Key leaders in the House and Senate have introduced bipartisan, bicameral legislation that would permanently repeal the Medicare Sustainable Growth Rate (SGR) formula and consolidate several government-based quality reporting programs, including meaningful use.
The proposed bill, which is said to be “nearly identical” to bills introduced in the House and Senate last year that were ultimately amended or referred to committee, would repeal the SGR and institute a 0.5 percent payment update each year for five years. The SGR has been permanently patched 17 times in 11 years. The latest version is set to expire on March 31st.
“As a doctor, I know first-hand just how destructive the SGR formula has been to America’s seniors and their providers. Finally, after unparalleled progress in recent years, both sides of the aisle have begun to understand that the long-term solvency of our Medicare system depends on taking this fight head-on together,” Rep. Michael C. Burgess, M.D. (R-TX), who was one of the many Congressmen who introduced the bill, said in a statement.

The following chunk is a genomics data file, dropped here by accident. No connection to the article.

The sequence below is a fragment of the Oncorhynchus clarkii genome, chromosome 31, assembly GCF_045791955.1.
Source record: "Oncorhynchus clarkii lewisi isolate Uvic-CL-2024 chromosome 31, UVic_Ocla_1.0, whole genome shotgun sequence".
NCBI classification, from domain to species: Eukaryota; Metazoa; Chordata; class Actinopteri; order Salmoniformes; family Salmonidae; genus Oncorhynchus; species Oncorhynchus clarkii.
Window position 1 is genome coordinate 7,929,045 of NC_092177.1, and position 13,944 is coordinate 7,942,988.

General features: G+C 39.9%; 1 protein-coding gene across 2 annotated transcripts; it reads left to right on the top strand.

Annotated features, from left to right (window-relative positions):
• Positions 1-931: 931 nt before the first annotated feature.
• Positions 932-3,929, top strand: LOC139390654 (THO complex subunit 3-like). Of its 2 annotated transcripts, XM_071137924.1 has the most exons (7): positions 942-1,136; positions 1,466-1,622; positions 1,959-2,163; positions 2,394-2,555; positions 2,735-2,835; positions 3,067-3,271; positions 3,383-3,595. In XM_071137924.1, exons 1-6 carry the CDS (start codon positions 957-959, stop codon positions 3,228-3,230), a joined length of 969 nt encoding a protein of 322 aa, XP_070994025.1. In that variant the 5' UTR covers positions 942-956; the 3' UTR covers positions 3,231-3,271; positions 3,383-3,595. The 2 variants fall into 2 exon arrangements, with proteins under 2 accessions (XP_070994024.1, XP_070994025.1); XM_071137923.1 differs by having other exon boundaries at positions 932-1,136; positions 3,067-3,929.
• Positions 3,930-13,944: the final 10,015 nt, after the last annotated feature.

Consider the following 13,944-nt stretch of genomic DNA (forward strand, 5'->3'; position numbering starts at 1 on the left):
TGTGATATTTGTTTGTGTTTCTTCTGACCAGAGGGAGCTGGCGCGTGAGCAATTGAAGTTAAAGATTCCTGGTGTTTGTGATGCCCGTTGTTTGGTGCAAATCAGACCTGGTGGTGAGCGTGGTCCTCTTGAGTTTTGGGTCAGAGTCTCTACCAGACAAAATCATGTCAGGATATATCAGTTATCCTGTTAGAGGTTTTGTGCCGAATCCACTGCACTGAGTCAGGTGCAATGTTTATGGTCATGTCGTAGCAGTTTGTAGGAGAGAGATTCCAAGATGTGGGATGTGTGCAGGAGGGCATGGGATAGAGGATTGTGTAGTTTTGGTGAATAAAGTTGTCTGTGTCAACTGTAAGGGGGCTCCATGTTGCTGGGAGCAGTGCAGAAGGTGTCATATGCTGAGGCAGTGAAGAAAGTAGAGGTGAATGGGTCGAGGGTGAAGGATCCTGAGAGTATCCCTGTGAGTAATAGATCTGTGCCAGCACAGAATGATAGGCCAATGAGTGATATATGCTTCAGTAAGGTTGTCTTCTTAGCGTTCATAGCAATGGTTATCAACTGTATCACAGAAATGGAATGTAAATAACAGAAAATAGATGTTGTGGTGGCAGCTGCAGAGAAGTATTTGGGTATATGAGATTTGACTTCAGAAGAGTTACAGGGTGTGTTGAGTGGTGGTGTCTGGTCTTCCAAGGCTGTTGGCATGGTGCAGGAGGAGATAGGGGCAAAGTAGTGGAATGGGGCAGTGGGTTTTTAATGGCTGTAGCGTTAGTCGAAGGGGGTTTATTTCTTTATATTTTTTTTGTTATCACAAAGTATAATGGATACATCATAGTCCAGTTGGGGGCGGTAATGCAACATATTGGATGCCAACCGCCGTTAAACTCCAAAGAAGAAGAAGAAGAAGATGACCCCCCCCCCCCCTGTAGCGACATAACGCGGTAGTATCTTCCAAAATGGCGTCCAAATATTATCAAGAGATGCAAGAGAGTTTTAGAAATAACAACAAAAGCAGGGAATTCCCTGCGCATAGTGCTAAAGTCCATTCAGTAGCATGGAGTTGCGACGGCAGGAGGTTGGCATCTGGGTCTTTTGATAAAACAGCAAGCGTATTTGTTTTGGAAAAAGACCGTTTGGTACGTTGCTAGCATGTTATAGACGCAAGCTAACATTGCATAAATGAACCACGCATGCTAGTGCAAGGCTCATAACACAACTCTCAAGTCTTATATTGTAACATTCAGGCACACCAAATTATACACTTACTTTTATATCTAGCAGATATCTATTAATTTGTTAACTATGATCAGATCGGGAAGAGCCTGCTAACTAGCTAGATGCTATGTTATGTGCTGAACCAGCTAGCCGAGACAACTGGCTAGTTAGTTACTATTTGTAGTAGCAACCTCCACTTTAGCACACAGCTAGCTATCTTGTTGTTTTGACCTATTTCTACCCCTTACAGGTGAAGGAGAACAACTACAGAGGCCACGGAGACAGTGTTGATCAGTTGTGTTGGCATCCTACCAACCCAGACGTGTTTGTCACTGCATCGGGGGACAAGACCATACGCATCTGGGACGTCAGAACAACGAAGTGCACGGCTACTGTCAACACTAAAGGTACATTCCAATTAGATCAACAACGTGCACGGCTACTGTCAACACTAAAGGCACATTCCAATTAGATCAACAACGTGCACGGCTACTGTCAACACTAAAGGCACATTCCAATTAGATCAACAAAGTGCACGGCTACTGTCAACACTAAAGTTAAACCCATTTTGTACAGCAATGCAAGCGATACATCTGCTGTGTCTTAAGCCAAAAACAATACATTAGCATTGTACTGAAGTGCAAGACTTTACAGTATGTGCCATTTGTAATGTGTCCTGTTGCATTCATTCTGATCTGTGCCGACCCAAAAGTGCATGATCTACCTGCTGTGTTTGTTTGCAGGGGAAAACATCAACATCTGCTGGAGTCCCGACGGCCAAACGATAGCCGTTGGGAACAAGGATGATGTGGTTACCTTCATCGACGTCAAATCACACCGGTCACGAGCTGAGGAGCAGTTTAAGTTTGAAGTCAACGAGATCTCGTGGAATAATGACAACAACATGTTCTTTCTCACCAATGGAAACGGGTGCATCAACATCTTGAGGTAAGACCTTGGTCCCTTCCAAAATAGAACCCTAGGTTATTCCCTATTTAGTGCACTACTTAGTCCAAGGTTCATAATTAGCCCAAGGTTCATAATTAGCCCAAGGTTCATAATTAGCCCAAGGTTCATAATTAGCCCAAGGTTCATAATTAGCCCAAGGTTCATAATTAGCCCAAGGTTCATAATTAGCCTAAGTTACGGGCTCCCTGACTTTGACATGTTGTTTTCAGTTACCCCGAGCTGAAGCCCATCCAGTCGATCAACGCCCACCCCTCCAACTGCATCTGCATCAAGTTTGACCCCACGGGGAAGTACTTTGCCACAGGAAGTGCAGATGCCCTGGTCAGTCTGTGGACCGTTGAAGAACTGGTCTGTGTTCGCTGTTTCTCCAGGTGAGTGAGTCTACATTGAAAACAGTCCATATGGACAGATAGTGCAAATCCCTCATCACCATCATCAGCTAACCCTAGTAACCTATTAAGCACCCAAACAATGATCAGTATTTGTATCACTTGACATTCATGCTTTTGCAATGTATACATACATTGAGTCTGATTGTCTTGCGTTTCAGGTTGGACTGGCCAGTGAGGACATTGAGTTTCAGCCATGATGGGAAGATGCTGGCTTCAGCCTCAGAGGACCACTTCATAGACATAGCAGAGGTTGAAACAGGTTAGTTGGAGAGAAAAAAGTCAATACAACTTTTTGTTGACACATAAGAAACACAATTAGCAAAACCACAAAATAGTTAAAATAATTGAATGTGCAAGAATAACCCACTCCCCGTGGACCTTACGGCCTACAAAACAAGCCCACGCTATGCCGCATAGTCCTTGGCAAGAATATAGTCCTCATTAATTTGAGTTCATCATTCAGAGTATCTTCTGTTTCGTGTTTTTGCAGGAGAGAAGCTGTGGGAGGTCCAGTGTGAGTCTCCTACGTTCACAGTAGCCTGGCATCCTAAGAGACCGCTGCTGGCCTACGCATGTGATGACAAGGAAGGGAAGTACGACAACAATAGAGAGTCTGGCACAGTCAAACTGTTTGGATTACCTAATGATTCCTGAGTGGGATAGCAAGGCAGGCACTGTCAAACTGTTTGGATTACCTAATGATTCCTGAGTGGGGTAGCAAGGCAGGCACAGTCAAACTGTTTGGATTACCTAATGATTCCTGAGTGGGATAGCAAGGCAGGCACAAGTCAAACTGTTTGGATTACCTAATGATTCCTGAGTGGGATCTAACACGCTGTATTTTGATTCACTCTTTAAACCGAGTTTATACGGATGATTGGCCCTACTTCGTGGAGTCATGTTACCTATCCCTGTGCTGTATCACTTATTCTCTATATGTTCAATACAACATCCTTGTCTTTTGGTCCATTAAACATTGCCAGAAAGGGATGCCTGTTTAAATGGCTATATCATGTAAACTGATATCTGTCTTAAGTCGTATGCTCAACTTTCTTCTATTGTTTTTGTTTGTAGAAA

The bill would also consolidate including the Meaningful Use, Medicare Physician Quality Reporting System (PQRS), and Medicare Value Modifier program. It establishes metrics that would push forward interoperability of electronic health record (EHR) systems. The proposed bill would also incentivize providers to adopt the use of alternative payment models to encourage better coordination of care. This is all under the establishment of a Merit-based Incentive Payment System (MIPS).
The American College of Physicians approved the proposed bill. It sent out a statement shortly after it was introduced, praising House leaders for working together to develop it.
“Moreover, we are pleased that the bill is fiscally-responsible, by putting an end to the practice of Congress passing seemingly endless SGR “patches” that each time has cost taxpayers tens of billions of dollars; 17 patches over the past 11 years that have neither achieved SGR repeal nor advanced real reform in physician payments,” David A. Fleming, M.D. President of the American College of Physicians (ACP) said in a statement.
Healthcare Informatics will have more on this story as it develops. The proposed bill can be found in its entirety here.